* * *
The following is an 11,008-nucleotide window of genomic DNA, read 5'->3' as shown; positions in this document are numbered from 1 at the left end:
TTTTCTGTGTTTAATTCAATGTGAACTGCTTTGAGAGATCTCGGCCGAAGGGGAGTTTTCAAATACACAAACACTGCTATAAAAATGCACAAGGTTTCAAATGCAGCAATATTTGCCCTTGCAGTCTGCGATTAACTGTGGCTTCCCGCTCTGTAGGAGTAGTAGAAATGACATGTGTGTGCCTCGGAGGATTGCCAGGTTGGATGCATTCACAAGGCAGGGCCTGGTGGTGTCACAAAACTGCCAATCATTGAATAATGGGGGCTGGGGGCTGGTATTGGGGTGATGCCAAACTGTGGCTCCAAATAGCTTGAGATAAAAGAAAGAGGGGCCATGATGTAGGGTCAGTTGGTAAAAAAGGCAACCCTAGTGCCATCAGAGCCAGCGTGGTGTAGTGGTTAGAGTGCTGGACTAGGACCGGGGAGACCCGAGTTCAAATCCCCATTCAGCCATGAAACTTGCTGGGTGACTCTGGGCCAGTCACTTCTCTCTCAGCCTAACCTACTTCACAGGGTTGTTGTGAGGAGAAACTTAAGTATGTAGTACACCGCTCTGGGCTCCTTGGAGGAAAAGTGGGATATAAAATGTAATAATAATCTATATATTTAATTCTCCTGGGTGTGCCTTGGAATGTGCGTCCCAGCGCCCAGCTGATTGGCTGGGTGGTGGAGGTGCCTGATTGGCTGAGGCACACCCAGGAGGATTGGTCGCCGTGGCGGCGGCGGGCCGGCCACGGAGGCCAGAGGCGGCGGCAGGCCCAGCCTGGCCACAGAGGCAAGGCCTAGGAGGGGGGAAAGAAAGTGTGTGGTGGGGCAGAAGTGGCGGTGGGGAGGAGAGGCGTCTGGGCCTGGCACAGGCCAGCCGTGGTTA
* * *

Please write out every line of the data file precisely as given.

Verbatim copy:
The following is an 11,008-nucleotide window of genomic DNA, read 5'->3' as shown; positions in this document are numbered from 1 at the left end:
TTTTCTGTGTTTAATTCAATGTGAACTGCTTTGAGAGATCTCGGCCGAAGGGGAGTTTTCAAATACACAAACACTGCTATAAAAATGCACAAGGTTTCAAATGCAGCAATATTTGCCCTTGCAGTCTGCGATTAACTGTGGCTTCCCGCTCTGTAGGAGTAGTAGAAATGACATGTGTGTGCCTCGGAGGATTGCCAGGTTGGATGCATTCACAAGGCAGGGCCTGGTGGTGTCACAAAACTGCCAATCATTGAATAATGGGGGCTGGGGGCTGGTATTGGGGTGATGCCAAACTGTGGCTCCAAATAGCTTGAGATAAAAGAAAGAGGGGCCATGATGTAGGGTCAGTTGGTAAAAAAGGCAACCCTAGTGCCATCAGAGCCAGCGTGGTGTAGTGGTTAGAGTGCTGGACTAGGACCGGGGAGACCCGAGTTCAAATCCCCATTCAGCCATGAAACTTGCTGGGTGACTCTGGGCCAGTCACTTCTCTCTCAGCCTAACCTACTTCACAGGGTTGTTGTGAGGAGAAACTTAAGTATGTAGTACACCGCTCTGGGCTCCTTGGAGGAAAAGTGGGATATAAAATGTAATAATAATCTATATATTTAATTCTCCTGGGTGTGCCTTGGAATGTGCGTCCCAGCGCCCAGCTGATTGGCTGGGTGGTGGAGGTGCCTGATTGGCTGAGGCACACCCAGGAGGATTGGTCGCCGTGGCGGCGGCGGGCCGGCCACGGAGGCCAGAGGCGGCGGCAGGCCCAGCCTGGCCACAGAGGCAAGGCCTAGGAGGGGGGAAAGAAAGTGTGTGGTGGGGCAGAAGTGGCGGTGGGGAGGAGAGGCGTCTGGGCCTGGCACAGGCCAGCCGTGGTTA